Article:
To assess the effect of hsa-let-7b-5p on the migration of U118MG cells in vitro, we transfected the U118MG cells with negative control nucleotides or hsa-let-7b-5p mimic. After 0, 24, and 48 h, images were obtained of cell migration at the edge of the scratch (Fig. 8c). After 24 and 48 h, the wound gap was markedly wider in the hsa-let-7b-5p mimic group than in the negative control group. This result showed that hsa-let-7b-5p inhibited the motility of the U118MG cells in vitro. Then, we investigated the effect of hsa-let-7b-5p on the invasion of U118MG cells by using Matrigel-coated transwell chambers. The number of cells that crossed to the Matrigel-coated filter membrane was significantly reduced in the hsa-let-7b-5p mimic group compared to that in the negative control group after 24 h (Fig. 8d).
U118MG cells were transfected with negative control nucleotides or hsa-let-7b-5p mimic to investigate the role of hsa-let-7b-5p in apoptosis by flow cytometry analysis with an Annexin V-FITC/PI apoptosis detection kit. At 48 h posttransfection, cells were collected and analyzed in accordance with the manufacturer’s protocol. As shown in Fig. 8e, the total apoptosis rate of the U118MG cells transfected with hsa-let-7b-5p mimic (23.83% ± 2.51%) was significantly higher than that of the cells transfected with negative control nucleotides (15.84% ± 0.67%) (P < 0.05). The result indicated that overexpression of hsa-let-7b-5p increased the apoptosis of U118MG cells. Then, we determined the effect of hsa-let-7b-5p overexpression on the U118MG cell cycle. Compared with the control group, overexpression of hsa-let-7b-5p increased the proportion of cells in S phase and decreased the proportion of cells in G2 phase (Fig. 8f). The results showed that hsa-let-7b-5p could alter cell cycle dynamics in vitro.
Glioma is the most common primary intracranial tumor [23,24,25]. Radical surgery combined with radiotherapy and chemotherapy is the basic means to treat glioma, but the treatment effect is not optimistic due to its easy recurrence and high mortality . With continuous research and improved understanding of glioma in recent years, various treatment methods, such as gene therapy, immunotherapy, and molecular targeted therapy, have been proposed [26,27,28,29,30]. However, a method to cure glioma is currently lacking. Early diagnosis of glioma and timely surgical treatment or intervention with medicine is an important means to prolong the life of patients with this disease [31, 32].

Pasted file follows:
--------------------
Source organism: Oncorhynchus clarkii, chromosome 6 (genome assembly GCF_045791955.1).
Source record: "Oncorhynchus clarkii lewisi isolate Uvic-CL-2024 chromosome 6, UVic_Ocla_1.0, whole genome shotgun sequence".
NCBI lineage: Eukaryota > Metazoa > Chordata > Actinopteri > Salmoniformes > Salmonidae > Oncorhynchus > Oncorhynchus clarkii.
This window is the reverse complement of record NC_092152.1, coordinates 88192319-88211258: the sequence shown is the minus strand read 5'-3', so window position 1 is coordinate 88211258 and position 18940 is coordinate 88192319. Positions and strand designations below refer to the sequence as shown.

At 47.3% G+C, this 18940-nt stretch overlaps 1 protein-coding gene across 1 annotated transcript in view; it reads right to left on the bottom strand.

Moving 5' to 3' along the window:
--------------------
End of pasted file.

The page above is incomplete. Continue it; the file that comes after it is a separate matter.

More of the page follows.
In this study, expression profile chip data of 696 glioma samples and five normal samples were downloaded from the TCGA database. A total of 1626 DEGs were calculated. GO function and KEGG pathway analyses were performed to acquire an in-depth understanding of these DEGs. The GO analysis showed that the upregulated DEGs were mainly involved in cell division, mitotic nuclear division, sister chromatid cohesion, embryonic skeletal system morphogenesis, anterior/posterior pattern specification, chromosome segregation, and cell proliferation. The downregulated genes were involved in chemical synaptic transmission, neurotransmitter secretion, G-protein coupled receptor signaling pathway, coupling to cyclic nucleotide second messenger, regulation of ion transmembrane transport, potassium ion transport, and calcium ion transmembrane transport. Furthermore, the KEGG pathways of the upregulated genes were included in the cell cycle, transcriptional misregulation in cancer, bladder cancer, small cell lung cancer, the p53 signaling pathway, and cellular senescence. Moreover, the downregulated DEGs were enriched in the calcium signaling pathway, serotonergic synapse, taste transduction, neuroactive ligand–receptor interaction, synaptic vesicle cycle, and retrograde endocannabinoid signaling.